On the other hand, towing capacity applies to the tow vehicle’s maximum that it can safely haul with an attached trailer. Oftentimes, truck commercials will boast of their vehicle’s high towing capacity so many owners are aware of this number but may not consider payload capacity and how this all adds into the GCWR for safely towing your vehicle. 

Ignoring these numbers can be extremely dangerous for you and other drivers sharing the road. We’ll highlight the reasons for this below.

Additional Considerations and Why Trailer Weight Matters

So far we’ve looked at the different measurements used to specify how much a vehicle can safely hold and transport. But, there are several other important considerations in the realm of trailer weights that should be accounted for in the safe operation of a tow vehicle and a loaded trailer.

6x12 enclosed trailer - single axle
  • Single Axle vs. Tandem Axle: It’s important to remember that trailer length doesn’t always mean it can tow more than a shorter trailer. Most know that dual axle trailers will tow more than a single axle trailer. Shorter dual axles will very often have a greater payload capacity than a longer single axle trailer. Single axle enclosed trailer weight will typically be less than the same length trailer with tandem axles. This would equate to a lower GCWR like we looked at above.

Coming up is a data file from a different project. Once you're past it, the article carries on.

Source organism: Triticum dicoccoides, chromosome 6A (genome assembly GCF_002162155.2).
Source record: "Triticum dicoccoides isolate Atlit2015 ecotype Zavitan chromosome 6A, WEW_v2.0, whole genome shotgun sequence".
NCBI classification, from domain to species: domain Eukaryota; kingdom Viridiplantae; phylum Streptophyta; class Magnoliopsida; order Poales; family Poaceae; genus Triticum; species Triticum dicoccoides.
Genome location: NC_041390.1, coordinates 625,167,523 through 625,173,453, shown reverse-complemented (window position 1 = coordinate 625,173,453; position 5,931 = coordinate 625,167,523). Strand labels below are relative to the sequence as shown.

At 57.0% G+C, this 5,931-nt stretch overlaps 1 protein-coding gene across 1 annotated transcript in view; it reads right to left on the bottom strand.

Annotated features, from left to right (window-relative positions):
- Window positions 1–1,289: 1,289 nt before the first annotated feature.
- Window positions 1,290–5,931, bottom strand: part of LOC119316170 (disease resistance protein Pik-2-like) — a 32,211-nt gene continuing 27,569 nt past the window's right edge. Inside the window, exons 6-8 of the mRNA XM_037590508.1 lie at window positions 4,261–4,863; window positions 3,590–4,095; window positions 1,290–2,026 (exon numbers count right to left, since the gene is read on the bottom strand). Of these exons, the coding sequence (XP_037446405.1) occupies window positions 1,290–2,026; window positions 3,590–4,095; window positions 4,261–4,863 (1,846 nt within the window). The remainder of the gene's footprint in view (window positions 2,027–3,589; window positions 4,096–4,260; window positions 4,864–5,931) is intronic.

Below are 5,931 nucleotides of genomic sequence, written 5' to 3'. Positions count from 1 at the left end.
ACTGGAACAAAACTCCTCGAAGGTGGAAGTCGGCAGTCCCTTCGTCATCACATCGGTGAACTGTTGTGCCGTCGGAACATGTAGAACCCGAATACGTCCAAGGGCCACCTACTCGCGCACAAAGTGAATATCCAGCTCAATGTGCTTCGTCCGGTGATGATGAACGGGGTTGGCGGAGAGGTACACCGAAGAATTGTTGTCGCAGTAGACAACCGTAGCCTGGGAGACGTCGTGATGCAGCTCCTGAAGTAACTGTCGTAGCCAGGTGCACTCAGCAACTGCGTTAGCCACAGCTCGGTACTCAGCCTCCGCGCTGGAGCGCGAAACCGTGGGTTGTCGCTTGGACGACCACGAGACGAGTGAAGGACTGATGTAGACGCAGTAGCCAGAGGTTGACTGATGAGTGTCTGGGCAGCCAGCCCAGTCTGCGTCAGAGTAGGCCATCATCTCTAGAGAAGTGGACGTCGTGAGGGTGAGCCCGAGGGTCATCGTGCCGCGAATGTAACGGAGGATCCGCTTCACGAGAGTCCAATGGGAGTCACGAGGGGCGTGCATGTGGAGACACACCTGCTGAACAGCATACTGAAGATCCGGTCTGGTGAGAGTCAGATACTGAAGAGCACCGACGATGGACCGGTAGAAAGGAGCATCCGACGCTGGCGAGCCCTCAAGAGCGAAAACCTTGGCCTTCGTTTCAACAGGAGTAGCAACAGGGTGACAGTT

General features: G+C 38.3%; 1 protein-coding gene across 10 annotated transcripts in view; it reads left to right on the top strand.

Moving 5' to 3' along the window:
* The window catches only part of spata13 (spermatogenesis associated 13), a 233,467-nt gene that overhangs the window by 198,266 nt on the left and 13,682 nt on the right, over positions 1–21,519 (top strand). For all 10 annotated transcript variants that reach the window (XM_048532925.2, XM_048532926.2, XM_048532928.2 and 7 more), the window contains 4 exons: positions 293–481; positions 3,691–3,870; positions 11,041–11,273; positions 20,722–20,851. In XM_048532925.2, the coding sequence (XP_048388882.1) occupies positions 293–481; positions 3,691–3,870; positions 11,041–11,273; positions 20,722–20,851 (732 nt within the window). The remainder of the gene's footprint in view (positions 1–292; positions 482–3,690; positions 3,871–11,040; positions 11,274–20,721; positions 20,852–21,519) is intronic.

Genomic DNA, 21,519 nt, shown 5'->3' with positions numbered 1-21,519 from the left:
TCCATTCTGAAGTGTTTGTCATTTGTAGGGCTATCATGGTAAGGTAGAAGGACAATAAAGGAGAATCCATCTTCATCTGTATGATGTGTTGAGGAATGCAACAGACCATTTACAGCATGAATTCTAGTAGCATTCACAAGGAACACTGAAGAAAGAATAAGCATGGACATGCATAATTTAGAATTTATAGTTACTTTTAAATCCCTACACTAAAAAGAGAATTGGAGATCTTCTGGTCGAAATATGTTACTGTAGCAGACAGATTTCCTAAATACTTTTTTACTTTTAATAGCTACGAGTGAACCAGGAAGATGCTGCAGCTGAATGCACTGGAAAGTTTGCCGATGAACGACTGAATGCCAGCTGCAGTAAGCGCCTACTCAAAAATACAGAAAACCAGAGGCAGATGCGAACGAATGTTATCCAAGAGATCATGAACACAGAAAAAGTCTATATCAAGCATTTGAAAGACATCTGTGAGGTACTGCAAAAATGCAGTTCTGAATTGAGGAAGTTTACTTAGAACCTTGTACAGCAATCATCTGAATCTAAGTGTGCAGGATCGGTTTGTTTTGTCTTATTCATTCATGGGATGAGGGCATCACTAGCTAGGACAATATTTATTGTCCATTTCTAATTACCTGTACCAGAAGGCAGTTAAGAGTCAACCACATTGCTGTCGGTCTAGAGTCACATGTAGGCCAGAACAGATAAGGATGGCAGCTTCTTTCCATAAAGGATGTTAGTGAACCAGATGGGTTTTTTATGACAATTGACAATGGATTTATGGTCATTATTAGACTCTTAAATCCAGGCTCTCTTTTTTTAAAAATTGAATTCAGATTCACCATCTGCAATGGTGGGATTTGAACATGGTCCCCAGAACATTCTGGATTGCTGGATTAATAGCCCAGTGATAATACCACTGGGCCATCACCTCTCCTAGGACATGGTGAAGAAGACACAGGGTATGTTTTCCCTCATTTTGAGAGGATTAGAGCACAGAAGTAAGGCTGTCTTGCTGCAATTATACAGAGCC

6x12 enclosed trailer -tandem axle

For example, a 6 x 10 enclosed trailer weight might be significantly more than a 6×12 enclosed trailer weight when the 6 x 10 is a tandem axle model and the 6 x12 is a single axle. Empty, a 6×12 single axle enclosed trailer weight runs 1,200 pounds. Comparatively, an empty 6×12 tandem axle runs 1,800 pounds. That extra 600 pounds in a trailer of the same width and height is a really important consideration when examining how much your vehicle can safely haul.

  • Gross Axle Weight Rating (GAWR): this is the maximum weight that each axle can safely support. If you have a well distributed load on two axles, each axle will more or less carry an equal share of the load. Obviously, a tandem axle will have a higher GAWR than a single axle trailer but this is also an important safety consideration for the tow vehicle. Gooseneck trailers attach to mounts in a truck’s bed which rests over the rear axle. Exceeding the vehicle’s GAWR can lead to a host of different problems, which can be exceedingly dangerous while in transport. When looking at trailers, be cognisant of your vehicle’s GAWR as well as the prospective trailers to be sure your intended use matches the trailer.
  • Stability: overloading a trailer can be devastating while driving, especially at high speeds like on the interstate. Braking systems can overheat and fail, suspension can bend and break, tires can blow and cause whipping, and you can even have complete engine failure in the tow vehicle when the trailer is over its safe payload capacity. 
  • Stopping Distance: overloading a trailer and/or a tow vehicle can be extremely dangerous when it comes to your ability to stop. Most trailer owners know that the added weight increases your stopping distance but overloading a trailer can put extreme wear on the braking systems of either the tow vehicle or the trailer’s, if so equipped. Renown’s 6×12 tandem axle trailers come with an independent braking system to help your vehicle slow down but overloading the trailer can still be detrimental to the system.